Former President George H.W. Bush has praised the development of U.S.-China relations, calling them the most important this century for world peace and prosperity. While on a visit to Beijing, Mr. Bush commended China's role in international affairs, but warned that nuclear security concerns remain. Daniel Schearf reports from Beijing.
The 83-year-old former president says that U.S.-China relations have come a long way since China opened up to the world and became a market economy.
President George H.W. Bush, who spoke at the Chinese Academy of Sciences, served in the 1970s as the top U.S. diplomat in Beijing.
"Almost 60 years ago China and the United States embarked on two different economic and political paths, which quickly led to estrangement and to alienation," the former president said. "And, today I know I speak for our president and many more in the United States when I say we welcome the chance to move in the same direction and make up for the lost opportunities of the past."
Mr. Bush said he believes Chinese leaders want to play a constructive role on the world stage, and as an example noted China's leading role in the Indonesian tsunami relief efforts.
He called U.S.-China cooperation in negotiating with North Korea over its nuclear programs "indispensable," and praised China as host of the talks.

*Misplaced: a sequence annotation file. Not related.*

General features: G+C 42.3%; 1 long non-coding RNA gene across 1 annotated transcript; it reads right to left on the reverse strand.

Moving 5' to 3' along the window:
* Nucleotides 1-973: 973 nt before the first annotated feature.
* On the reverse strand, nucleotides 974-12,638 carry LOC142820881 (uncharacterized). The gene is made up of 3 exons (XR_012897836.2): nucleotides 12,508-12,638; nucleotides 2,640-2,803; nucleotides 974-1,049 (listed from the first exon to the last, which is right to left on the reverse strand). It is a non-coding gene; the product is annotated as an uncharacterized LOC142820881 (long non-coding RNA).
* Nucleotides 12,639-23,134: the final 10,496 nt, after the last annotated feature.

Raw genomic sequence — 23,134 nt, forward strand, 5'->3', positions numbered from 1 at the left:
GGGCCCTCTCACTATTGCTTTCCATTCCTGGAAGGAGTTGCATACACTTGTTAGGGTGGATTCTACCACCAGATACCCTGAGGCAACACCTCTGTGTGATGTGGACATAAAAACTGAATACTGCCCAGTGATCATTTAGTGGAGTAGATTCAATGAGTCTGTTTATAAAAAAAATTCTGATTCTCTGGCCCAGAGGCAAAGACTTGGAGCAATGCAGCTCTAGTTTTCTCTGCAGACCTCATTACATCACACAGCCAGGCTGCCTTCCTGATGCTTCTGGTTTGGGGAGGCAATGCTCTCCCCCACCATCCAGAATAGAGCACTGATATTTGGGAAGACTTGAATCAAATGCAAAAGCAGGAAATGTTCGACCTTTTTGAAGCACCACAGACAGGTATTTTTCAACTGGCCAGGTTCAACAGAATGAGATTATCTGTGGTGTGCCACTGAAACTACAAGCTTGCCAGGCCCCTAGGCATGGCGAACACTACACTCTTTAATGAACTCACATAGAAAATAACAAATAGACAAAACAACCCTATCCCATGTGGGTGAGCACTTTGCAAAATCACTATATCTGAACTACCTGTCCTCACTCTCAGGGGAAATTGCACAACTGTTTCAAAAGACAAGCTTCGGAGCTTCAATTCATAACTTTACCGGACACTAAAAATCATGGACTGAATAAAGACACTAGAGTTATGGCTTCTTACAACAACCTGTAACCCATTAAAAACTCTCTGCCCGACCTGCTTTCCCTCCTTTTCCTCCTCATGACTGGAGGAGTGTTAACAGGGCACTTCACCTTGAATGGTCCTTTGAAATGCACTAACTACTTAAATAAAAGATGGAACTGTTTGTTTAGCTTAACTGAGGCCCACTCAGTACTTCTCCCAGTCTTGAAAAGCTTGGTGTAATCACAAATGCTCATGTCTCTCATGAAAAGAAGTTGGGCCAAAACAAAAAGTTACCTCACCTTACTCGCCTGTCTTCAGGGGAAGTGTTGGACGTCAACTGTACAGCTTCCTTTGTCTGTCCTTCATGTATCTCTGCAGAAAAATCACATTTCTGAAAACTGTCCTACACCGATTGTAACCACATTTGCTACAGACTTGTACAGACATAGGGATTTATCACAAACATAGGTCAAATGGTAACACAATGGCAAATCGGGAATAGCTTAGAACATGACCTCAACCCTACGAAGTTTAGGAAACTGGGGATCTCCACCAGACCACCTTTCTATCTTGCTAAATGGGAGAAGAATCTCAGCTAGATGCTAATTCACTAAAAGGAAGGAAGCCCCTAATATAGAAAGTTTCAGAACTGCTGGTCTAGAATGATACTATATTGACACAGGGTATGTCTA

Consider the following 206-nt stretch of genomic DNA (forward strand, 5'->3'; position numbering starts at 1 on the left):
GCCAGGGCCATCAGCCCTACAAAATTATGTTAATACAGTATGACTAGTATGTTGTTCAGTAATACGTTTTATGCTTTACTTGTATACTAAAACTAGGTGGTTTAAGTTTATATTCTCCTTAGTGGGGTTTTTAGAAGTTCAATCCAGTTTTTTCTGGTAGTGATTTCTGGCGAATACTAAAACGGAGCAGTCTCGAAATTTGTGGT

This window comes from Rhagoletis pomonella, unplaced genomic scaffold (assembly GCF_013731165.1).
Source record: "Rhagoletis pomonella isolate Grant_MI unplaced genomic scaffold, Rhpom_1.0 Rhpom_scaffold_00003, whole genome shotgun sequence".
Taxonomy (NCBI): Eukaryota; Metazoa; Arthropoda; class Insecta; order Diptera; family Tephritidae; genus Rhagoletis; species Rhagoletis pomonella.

But he said the United States expects certain efforts from Beijing in discouraging the spread of nuclear weapons.
"We look to China to exert its influence on North Korea so that North Korea lives up to its commitment," he said. " At the same time we have reached a decisive moment for China to take a tough stand with us against Iran's nuclear program."
Mr. Bush says North Korea needs to be held to its agreement to get rid of its nuclear programs. But, he says it is a myth that Chinese leaders can control North Korea.
Mr. Bush described the U.S.-China economic relationship as "breathtaking," pointing out China is expected to become the third-largest export market for U.S. goods this year.
He warned that China needs to do more to alleviate the large trade imbalance or risk protectionist measures in the United States.